How did the transition from writing to performing live come about?
I definitely, when I started writing songs, didn’t think that I’d ever play them live. I just wrote them in my room. Then there was this open mic night at my secondary school and I was so tall, that they didn’t realize that I wasn’t allowed to be there. It was only for 16 to 18 year olds and I was 11.. I turned up and it was this light bulb moment, like when you’re diving off a cliff. It was a huge moment and I decided then, that that’s what I’m gonna spend all of my time doing. And then I did for over ten years. I played and wrote and played and wrote. Played open mic nights all over London and met incredible people. I’m very grateful for that time. It’s kind of crazy that I was playing at pubs full of drunken people aged 13. #

What do you want people to take away from your music?
You know I’ve never expected to take anything away from my music, because I never thought anyone would actually hear it. People’s genuine reactions have honestly been so unexpected and so heartfelt. People come with me with these incredible stories of loss or heartbreak, sometimes crying which then makes me cry. I wrote the songs in such isolation, to then see people connect with it now just astounds me. Sometimes I forget and then when I play a show and the crowd joins in with a song I sang completely on my own just creates the most surreal moment. If people take away a sense of not feeling alone from coming to my shows, that’s beautiful. I was so left out, to be able to create something that is inclusive of anyone who wants to come is what I’m most proud of.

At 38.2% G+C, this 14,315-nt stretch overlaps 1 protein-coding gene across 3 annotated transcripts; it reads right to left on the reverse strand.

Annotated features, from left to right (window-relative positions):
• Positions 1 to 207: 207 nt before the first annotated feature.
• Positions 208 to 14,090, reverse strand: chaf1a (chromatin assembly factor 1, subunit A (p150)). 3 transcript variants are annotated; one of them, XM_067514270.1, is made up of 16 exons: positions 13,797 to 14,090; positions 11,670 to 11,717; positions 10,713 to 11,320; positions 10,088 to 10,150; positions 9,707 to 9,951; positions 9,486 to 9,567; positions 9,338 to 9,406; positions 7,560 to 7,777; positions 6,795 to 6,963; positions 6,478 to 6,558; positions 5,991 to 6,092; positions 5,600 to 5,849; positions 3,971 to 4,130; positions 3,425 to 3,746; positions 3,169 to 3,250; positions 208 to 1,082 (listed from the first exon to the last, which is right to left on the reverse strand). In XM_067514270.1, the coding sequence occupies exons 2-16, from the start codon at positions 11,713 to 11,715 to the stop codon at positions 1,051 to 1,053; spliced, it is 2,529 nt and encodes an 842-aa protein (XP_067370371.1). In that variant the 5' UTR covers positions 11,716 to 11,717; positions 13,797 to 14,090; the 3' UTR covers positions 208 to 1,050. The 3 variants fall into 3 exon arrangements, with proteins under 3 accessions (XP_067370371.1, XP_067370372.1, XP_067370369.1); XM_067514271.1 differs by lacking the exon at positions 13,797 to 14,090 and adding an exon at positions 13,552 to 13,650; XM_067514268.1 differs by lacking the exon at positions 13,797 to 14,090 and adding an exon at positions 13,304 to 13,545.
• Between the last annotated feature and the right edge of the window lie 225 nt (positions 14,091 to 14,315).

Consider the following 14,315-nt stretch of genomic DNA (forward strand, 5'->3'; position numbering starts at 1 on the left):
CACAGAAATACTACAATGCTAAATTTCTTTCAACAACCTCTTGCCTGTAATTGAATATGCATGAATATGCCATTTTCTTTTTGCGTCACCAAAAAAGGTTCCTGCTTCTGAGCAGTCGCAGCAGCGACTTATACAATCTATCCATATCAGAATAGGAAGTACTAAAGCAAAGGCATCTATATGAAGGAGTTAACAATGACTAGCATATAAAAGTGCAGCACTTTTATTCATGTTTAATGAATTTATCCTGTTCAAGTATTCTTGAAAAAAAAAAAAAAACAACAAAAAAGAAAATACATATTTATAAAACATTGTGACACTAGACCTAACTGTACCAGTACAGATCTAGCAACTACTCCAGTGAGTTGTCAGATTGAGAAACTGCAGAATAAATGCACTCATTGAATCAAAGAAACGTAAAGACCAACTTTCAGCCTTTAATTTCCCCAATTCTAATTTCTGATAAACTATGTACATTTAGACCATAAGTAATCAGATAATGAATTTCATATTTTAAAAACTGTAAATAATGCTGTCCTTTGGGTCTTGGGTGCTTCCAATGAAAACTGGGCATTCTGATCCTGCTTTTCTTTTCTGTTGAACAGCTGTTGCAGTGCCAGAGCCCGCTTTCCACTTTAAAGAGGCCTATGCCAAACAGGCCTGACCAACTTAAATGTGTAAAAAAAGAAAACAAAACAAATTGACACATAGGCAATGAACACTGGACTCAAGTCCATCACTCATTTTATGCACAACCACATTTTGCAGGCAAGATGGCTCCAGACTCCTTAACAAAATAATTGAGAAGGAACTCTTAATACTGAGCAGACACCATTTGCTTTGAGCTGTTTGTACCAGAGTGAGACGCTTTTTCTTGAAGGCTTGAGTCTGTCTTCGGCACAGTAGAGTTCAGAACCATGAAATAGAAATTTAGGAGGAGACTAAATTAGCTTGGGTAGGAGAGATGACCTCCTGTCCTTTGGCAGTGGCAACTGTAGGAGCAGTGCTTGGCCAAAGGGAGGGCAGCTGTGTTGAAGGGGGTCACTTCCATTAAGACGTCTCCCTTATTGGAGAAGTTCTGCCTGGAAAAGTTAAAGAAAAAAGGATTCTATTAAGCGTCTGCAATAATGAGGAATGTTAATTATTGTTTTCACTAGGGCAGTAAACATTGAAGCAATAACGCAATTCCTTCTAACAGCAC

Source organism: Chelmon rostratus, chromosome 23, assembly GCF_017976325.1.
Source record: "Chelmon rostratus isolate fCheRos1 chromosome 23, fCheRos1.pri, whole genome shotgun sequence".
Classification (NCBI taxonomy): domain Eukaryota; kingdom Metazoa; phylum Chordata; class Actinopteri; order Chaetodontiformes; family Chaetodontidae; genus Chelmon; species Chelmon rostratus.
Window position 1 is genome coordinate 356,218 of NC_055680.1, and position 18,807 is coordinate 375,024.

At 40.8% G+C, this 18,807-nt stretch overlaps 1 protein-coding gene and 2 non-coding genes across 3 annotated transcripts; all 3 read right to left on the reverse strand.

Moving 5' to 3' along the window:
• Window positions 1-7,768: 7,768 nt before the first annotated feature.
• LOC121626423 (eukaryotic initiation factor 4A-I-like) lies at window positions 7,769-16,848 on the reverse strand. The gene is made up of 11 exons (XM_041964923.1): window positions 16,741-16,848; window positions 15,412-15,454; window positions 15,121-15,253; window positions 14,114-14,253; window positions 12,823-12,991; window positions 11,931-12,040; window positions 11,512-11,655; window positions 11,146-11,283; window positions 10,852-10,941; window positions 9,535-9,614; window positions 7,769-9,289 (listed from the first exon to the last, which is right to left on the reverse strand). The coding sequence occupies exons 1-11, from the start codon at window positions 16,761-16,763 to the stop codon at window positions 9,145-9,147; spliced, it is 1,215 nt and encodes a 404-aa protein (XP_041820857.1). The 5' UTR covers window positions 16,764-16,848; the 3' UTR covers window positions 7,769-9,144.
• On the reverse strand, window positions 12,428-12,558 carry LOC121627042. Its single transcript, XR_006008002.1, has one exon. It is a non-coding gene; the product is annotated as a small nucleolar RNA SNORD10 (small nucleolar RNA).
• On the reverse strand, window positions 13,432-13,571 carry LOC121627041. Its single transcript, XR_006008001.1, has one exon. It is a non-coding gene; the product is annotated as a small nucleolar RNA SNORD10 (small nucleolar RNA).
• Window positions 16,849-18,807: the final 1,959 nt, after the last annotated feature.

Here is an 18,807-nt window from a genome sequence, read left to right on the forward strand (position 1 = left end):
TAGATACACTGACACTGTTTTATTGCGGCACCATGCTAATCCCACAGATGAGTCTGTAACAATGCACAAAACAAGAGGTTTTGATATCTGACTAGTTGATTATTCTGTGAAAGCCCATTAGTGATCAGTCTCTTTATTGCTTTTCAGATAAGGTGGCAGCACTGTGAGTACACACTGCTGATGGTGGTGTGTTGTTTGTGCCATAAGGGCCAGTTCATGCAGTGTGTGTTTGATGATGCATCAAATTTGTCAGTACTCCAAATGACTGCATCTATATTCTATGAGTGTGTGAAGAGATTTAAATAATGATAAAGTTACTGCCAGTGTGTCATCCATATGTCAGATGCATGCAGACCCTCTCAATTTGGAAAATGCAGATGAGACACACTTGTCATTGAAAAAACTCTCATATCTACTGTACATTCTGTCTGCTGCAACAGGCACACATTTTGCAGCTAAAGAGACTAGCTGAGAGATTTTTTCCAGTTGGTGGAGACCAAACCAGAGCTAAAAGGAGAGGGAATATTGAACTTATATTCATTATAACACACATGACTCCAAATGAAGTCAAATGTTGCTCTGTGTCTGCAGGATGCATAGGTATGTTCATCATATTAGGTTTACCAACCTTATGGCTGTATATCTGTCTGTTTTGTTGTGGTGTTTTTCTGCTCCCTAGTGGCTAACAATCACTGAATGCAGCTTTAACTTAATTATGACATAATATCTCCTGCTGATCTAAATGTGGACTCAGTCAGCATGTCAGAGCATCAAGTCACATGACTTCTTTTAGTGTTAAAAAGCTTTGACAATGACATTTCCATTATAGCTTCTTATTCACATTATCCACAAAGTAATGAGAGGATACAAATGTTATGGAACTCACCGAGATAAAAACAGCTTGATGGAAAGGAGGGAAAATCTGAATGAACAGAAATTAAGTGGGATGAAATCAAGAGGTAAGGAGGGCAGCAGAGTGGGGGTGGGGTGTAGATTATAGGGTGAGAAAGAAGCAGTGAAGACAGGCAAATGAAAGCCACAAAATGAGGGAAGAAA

Are you still choosing to write the songs in such isolation?
I definitely have to have almost complete isolation. I feel like the second you know that someone can hear you, you start to self-center yourself. It’s almost like writing a diary and someone is watching. You start to not put things in and think about it and getting selfconscious.